Most Americans understand that they need to save more and invest better in preparation for retirement, but often struggle to do so because of competing financial needs.

New research released Tuesday by Capital Group may have uncovered a way to motivate more saving: visualizing desired life in retirement.

APCO Insight conducted an online survey in April of 1,202 American adults — 402 millennials, 400 Gen Xers and 400 baby boomers — of varying income levels who had investment assets and some responsibility for making investment decisions for their families.

Eighty-five percent of respondents said Americans needed to save more for their retirement, but acknowledged that rising housing and health care costs, student debt and the cost of raising a family made that difficult.

Capital Group’s survey included an experiment to better understand what might motivate people to increase the amount they are willing to save for retirement.

Pollsters asked half of the respondents to envision the lives they wanted to lead in their post-retirement years before determining what percent of each paycheck to save in a retirement plan. The other participants were asked simply to say how much they wanted to save for retirement.

Those who were asked to picture their retirement years recommended saving 31% more per paycheck in a retirement savings plan on average than the second group of respondents. For women and millennials in the first group, the result was a 40% to 50% positive swing in the average recommended 401(k) savings rate.

“When people think about their 60s, 70s, 80s and beyond, they overwhelmingly view that part of life as a time of freedom and independence compared to their 20s and 30s,” Heather Lord, head of strategy and innovation at Capital Group, said in a statement.

“This simple insight — if you can picture your retirement, you can save for it — can help Americans secure the financial future they want in their later years.”

Capital Group noted in its full report that the financial industry often stresses worries or guilt to motivate people to pay more attention to planning and saving for retirement. “Fear generally doesn’t work, however, and people tend to resent it.”

In contrast, it said, research from behavioral economists on motivating long-term savings and improving 401(k) plan design shows that the right attitude can change everything.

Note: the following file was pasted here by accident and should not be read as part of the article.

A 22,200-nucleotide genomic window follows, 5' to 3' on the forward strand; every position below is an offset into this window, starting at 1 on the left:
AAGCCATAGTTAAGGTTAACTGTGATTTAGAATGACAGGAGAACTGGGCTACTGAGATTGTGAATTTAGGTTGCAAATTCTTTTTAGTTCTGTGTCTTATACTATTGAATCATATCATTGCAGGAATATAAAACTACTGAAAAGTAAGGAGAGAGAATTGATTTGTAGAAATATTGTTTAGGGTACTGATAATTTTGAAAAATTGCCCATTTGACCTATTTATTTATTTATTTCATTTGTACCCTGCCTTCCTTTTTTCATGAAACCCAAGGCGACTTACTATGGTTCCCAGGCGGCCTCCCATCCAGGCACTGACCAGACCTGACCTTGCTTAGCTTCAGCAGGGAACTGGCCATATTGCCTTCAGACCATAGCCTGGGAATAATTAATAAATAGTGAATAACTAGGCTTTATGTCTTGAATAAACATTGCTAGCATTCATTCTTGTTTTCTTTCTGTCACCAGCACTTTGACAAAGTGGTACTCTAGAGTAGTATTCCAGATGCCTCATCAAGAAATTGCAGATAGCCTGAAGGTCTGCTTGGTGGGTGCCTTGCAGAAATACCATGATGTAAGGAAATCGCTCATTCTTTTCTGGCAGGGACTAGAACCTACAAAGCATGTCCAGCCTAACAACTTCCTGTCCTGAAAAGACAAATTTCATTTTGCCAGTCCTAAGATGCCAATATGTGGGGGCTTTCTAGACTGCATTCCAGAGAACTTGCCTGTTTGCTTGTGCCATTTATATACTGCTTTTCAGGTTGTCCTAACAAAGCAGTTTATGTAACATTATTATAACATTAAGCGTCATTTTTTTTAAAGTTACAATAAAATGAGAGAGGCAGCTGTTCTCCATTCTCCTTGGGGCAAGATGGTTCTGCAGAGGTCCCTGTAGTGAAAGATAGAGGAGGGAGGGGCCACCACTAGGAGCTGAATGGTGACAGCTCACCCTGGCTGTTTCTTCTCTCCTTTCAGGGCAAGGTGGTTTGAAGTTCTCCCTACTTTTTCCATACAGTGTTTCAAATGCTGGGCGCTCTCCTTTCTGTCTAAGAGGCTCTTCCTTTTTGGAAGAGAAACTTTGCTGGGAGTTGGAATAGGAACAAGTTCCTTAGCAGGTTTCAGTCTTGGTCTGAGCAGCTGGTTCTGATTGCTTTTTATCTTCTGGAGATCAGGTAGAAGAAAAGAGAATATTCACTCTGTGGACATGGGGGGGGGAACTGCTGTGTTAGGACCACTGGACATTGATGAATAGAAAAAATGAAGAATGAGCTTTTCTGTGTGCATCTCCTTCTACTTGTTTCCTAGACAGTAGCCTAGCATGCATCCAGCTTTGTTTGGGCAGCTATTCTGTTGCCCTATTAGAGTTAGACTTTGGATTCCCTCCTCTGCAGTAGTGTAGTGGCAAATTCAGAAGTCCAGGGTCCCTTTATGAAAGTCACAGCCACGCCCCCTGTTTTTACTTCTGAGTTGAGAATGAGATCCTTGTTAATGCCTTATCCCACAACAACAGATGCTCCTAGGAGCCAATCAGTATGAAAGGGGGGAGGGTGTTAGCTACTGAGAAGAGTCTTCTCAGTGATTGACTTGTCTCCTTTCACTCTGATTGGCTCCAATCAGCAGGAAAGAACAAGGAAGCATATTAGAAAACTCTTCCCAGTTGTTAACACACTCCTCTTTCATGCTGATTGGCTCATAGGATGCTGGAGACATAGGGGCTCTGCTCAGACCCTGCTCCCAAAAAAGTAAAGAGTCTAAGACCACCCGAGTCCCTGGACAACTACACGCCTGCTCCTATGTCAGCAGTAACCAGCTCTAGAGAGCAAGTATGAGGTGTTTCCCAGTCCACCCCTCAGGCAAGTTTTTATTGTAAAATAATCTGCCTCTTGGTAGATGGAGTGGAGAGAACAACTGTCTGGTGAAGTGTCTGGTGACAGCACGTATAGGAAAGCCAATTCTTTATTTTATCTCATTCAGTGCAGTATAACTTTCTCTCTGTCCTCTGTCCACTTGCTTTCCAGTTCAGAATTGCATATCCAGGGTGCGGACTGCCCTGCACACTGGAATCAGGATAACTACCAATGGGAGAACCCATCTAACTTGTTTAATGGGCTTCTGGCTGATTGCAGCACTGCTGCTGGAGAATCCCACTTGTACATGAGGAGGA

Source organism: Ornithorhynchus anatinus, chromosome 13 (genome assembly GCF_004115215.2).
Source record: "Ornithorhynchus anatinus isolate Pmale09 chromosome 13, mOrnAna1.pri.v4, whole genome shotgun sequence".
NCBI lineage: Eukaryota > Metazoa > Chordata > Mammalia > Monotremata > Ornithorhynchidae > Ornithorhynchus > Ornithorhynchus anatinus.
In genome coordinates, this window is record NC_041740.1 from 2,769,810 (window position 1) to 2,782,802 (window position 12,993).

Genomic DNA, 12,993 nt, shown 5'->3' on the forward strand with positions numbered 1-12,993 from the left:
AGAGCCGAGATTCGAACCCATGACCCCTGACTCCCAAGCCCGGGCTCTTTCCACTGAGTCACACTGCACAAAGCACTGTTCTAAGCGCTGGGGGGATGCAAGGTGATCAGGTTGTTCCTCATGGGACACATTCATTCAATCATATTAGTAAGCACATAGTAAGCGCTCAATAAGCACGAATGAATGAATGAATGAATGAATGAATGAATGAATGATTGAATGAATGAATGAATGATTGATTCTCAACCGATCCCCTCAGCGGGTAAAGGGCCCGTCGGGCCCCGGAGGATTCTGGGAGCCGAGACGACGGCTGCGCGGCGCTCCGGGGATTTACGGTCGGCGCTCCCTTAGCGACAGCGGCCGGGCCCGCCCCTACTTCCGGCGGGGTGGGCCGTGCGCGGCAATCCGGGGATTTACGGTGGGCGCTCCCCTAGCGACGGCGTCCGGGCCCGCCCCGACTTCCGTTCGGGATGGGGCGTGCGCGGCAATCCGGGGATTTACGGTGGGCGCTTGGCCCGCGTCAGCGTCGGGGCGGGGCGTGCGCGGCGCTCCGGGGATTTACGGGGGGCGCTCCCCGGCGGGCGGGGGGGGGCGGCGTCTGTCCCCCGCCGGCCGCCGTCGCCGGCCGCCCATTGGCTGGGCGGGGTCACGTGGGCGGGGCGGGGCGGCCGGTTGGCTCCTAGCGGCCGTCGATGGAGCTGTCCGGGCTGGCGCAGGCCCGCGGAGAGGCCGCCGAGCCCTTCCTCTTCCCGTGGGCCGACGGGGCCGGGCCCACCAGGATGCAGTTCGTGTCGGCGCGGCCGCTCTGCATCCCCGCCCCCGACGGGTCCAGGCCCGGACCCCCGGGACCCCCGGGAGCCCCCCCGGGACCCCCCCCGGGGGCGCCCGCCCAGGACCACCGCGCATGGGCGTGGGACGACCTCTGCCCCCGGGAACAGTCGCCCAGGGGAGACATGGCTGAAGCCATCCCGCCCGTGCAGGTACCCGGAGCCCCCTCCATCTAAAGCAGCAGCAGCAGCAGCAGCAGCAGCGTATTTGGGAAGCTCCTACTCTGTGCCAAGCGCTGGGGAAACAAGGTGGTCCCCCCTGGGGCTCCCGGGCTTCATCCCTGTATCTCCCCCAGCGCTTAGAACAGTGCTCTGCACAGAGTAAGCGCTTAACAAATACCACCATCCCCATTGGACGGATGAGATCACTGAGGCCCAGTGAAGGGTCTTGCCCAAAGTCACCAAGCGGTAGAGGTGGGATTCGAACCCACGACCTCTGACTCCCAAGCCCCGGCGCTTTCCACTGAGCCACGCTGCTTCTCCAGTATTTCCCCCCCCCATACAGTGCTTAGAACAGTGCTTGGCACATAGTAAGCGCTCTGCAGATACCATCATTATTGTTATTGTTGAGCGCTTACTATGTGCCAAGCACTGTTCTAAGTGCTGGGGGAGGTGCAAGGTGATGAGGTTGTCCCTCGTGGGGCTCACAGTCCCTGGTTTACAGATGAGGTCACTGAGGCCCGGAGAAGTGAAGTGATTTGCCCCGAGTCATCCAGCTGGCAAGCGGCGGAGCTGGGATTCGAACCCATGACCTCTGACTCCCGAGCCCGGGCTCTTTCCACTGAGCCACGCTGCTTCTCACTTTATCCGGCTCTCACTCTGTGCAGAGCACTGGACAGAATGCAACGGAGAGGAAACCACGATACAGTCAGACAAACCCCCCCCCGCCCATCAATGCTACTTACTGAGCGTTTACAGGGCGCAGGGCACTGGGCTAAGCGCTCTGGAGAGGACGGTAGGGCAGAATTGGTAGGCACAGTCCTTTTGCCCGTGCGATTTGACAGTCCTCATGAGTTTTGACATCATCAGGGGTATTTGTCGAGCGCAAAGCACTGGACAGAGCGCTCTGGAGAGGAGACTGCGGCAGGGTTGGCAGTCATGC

The report draws an obvious conclusion: “This behavioral insight could be explored by retirement industry experts and benefits professionals to design better ways to help people build their nest egg: If you can envision retirement, you can save for it.”

Changing Norms

The survey uncovered changing perceptions of what Americans expect in their retirement years. Fifty-eight percent of respondents thought their retirement years would be more positive than that of their parents and older generations, thanks to advances in health care, technological innovations and their personal financial situation.

Survey participants also predicted major changes for society, the workplace and the economy. Only one in 10 strongly believed that traditional models of employment and retirement would be the norm for most people in future decades.

Eighty percent said they expected flexible and part-time jobs to play a bigger role in supporting retirement savings, and 79% said Americans would need more opportunities to work, earn and save later in life.

Significantly, most respondents expected to self-fund their retirement.

In other findings, 73% said their 401(k) and IRA accounts would likely be among their top three sources of financial security in retirement years.

Two-thirds of boomers listed Social Security as one of their top three expected sources of retirement income, compared with only one-third of millennials and four in 10 Gen Xers who said this.

Eighteen percent of millennials said full-time or part-time work would be important for their financial security in retirement, twice the level of boomers and higher than that of Gen Xers.

Sixty percent of boomers expected to be financially secure in their 60s, and 54% said they would be doing well enough financially in their 80s.

By contrast, only 48% of millennials and Gen Xers expected to be financially secure in their 60s, and this dropped to 41% for millennials and 43% for Gen Xers looking at their 80s and beyond.